Earlier this month I had the pleasure of taking the TOPIK II test. After taking TOPIK I last spring I was happy to know that my comprehension skills were surprisingly high for the TOPIK I test. My score was actually above average range for level 2 (score earners) giving me a strong idea that my level could be placed within level 3. In my last year post Language Learning, TOPIK, & Translation Interest (언어 학습, 토픽, 번역 관심사) I talked more in detail about what the TOPIK test is and how I have been upkeeping my language studies and retention through a variety of personal language exposure ways.
Compared with last year and now I have up-kept my self-study and immersed language learning experiences both in and outside of work as well as in my daily life in the city I reside in. Presently, having received twice more exposure and opportunities to hear, listen, speak, observe, and practice Korean I decided to register for TOPIK II earlier this year to see where my language comprehension currently is and also to see how much more I have improved in my language knowledge.
Unlike TOPIK I, I found TOPIK II to be quite challenging in nearly all areas evaluated(i.e. writing, reading, and listening). My challenge with the test overall was matching the context of dialogues, stories, and even reports featuring graphs appropriately. Like many language certification tests the TOPIK I & II test is used to evaluate non-native language users skills in writing, reading, and listening. The evaluation scale used in all three sections are arranged to measure language comprehension via language dialogues, vocabulary knowledge, reading capability, and proper grammar differentiation and usage. However, compared to the TOPIK I test, which evaluated basic Korean language understanding for levels 1 – 2 the TOPIK II evaluates non-native language users for levels 3-6(*(5&6 if you complete the writing paragraph/essay section). Due to the 4 level evaluation the TOPIK II test itself would be hard for language learners who are at basic or intermediate levels in the language. Even though I found the TOPIK II test to be quite challenging I am glad to have been able to take the test and plan to take it once again sometime later this year. Having completed all segments of the test I’ll see whether or not I fall into the level 3-4 or 5-6 range.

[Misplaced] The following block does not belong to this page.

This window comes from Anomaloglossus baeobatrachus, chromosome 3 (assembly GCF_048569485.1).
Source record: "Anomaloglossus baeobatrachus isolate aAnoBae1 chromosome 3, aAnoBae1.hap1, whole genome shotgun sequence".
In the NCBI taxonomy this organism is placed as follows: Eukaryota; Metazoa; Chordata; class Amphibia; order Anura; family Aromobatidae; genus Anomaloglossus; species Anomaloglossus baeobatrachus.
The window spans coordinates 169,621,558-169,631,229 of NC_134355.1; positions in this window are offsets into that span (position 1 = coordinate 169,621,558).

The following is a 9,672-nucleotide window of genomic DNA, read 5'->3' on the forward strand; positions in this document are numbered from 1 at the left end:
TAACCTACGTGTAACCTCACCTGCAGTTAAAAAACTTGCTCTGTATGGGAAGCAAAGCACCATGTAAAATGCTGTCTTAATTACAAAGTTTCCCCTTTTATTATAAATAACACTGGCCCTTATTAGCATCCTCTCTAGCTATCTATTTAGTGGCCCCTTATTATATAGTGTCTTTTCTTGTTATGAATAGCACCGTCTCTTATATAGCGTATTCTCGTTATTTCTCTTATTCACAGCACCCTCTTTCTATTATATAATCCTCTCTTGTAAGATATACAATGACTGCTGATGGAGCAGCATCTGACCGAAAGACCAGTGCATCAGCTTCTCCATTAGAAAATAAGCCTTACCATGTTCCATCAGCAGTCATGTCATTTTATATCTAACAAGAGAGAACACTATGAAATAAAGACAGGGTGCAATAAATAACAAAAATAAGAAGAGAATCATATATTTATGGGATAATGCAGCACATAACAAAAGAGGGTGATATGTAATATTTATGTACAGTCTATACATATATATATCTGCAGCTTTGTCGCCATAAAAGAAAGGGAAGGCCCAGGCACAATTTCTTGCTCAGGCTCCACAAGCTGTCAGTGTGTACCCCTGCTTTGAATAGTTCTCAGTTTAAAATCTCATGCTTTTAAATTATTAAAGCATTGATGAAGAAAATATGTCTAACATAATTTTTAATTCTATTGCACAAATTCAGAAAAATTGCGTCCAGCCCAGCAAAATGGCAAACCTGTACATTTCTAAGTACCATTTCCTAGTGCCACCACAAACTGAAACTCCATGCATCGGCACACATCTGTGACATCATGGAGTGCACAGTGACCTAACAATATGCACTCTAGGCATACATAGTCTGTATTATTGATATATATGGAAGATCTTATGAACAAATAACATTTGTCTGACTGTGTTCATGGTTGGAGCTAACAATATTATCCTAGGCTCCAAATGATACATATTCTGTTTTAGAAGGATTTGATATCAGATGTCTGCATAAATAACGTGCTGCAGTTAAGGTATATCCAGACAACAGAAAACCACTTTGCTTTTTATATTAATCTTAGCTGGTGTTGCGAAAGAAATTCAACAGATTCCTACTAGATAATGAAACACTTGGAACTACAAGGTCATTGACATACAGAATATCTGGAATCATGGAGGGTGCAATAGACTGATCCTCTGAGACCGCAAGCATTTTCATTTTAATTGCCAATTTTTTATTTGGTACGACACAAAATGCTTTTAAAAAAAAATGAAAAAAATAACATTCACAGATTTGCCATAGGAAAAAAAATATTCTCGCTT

For anyone planning to take the TOPIK test in the US or abroad and not Korea there is very little to no difference. Test protocols and procedures are basically the same. However, be forewarned that it may be harder to register for a seat for a test location you prefer in Korea vs abroad test locations. It was unfortunate to have to register to take the TOPIK II test two hours away from the city I live in and outside of Seoul due to the higher number of test-takers registered for TOPIK in Korea vs abroad.
If you or anyone you know is interested in taking a certified language test here are some study tips. First, I highly recommend building up ones’ vocabulary in addition to learning more grammar points prior to taking the test. Secondly, I recommend taking time to read articles in ones’ desired target language, and more specifically reading various topics including opinion articles. This will help diversify your vocabulary knowledge and will allow you to see the language your learning in broad contexts.
As I too continue to learn Korean I plan to focus more on learning via broad context outlets such as Korean news rather than Korean language books to help prepare for the next time I register for the test again. Until test day again I will be happily studying (⌒∇⌒)